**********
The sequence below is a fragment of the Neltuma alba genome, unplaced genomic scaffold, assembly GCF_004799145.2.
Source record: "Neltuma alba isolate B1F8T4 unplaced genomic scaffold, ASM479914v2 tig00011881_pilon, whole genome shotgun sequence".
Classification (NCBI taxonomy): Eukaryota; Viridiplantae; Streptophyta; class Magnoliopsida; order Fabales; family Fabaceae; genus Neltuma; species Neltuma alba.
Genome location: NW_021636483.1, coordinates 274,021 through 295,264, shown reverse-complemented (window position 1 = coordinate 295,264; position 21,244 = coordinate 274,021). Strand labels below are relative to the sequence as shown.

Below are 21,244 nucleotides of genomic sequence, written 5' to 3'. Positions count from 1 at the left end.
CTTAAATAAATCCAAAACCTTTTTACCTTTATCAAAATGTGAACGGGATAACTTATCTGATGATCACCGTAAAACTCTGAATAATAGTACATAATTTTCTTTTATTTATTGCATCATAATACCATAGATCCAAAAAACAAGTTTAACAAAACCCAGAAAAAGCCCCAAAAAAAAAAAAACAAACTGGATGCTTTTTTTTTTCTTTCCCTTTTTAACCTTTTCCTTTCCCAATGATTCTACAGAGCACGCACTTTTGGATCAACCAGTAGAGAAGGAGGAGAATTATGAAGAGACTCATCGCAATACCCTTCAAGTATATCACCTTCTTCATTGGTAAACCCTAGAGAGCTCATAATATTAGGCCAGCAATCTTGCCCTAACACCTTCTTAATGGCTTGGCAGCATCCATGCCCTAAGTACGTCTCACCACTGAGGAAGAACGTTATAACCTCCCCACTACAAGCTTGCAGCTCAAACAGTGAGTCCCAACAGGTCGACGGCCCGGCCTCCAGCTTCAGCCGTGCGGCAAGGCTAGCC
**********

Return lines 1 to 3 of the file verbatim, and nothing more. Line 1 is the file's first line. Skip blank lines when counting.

The sequence below is a fragment of the Neltuma alba genome, unplaced genomic scaffold, assembly GCF_004799145.2.
Source record: "Neltuma alba isolate B1F8T4 unplaced genomic scaffold, ASM479914v2 tig00011881_pilon, whole genome shotgun sequence".
Classification (NCBI taxonomy): Eukaryota; Viridiplantae; Streptophyta; class Magnoliopsida; order Fabales; family Fabaceae; genus Neltuma; species Neltuma alba.